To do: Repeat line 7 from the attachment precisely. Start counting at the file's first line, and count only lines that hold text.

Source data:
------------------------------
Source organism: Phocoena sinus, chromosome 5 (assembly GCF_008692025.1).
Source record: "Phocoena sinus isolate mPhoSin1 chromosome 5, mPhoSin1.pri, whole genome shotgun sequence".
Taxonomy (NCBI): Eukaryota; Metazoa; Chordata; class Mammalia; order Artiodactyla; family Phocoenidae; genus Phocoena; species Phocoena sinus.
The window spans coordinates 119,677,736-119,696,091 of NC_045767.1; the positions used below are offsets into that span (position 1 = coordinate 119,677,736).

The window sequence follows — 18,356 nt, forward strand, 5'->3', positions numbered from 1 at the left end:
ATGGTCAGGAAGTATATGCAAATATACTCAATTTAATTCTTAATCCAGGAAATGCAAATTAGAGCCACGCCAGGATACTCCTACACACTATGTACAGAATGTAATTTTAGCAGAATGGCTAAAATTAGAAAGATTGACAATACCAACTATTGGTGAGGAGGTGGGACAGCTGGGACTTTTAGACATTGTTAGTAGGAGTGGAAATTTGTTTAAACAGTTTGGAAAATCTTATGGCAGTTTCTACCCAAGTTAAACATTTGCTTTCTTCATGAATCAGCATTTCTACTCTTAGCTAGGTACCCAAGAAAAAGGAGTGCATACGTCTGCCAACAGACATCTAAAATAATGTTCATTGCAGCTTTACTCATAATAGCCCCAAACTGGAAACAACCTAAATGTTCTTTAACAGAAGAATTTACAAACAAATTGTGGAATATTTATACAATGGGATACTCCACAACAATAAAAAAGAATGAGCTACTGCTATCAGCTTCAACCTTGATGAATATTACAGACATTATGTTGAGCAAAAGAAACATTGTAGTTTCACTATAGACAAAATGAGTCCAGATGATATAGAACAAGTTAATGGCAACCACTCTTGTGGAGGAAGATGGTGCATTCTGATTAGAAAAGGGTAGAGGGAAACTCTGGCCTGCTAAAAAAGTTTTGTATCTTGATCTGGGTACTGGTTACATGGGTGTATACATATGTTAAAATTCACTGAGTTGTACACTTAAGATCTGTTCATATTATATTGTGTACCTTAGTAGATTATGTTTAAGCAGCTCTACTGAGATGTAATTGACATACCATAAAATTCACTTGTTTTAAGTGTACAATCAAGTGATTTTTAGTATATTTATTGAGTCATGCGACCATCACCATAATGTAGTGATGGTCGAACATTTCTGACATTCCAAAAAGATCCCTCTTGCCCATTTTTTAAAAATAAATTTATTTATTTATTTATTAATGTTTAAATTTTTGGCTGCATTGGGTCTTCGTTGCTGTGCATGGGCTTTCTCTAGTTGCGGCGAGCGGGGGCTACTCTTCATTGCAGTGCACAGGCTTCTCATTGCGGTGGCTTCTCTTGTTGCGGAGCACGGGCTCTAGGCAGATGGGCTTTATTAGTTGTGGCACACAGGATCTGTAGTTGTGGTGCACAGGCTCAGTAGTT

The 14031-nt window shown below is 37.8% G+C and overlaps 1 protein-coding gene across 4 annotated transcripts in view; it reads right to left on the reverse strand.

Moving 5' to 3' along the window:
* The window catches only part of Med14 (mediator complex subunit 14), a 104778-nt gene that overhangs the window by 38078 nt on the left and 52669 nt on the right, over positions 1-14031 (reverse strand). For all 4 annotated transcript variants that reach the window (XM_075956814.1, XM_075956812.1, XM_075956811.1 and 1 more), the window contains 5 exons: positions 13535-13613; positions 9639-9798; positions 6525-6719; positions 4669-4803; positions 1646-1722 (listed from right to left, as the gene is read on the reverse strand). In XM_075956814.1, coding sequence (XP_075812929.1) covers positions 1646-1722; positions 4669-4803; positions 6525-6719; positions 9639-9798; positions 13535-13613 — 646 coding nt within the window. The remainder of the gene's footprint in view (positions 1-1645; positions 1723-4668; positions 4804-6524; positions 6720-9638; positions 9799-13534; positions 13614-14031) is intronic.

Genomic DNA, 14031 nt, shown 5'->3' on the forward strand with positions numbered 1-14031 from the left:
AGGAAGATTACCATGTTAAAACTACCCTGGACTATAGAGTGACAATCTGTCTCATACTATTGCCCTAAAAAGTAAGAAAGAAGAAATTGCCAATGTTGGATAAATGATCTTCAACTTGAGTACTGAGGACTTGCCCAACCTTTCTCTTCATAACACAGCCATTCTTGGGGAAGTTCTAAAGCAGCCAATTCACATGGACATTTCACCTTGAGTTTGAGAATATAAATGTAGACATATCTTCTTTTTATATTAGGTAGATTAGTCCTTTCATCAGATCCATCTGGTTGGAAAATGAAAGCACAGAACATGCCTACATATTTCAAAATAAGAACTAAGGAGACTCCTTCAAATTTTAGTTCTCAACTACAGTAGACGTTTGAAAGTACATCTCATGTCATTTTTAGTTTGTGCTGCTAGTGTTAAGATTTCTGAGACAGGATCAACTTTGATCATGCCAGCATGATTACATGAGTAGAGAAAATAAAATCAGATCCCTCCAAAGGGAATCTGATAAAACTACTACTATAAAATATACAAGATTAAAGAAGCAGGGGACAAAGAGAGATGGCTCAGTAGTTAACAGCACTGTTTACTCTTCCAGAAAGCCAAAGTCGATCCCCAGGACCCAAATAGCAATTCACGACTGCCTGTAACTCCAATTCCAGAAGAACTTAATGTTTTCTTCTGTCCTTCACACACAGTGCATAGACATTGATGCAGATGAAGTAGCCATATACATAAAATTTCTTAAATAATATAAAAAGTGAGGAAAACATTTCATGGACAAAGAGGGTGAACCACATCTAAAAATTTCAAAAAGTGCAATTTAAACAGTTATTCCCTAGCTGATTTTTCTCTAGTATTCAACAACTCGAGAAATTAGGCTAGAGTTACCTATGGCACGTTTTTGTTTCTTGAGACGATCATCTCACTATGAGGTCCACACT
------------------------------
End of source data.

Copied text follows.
The 14031-nt window shown below is 37.8% G+C and overlaps 1 protein-coding gene across 4 annotated transcripts in view; it reads right to left on the reverse strand.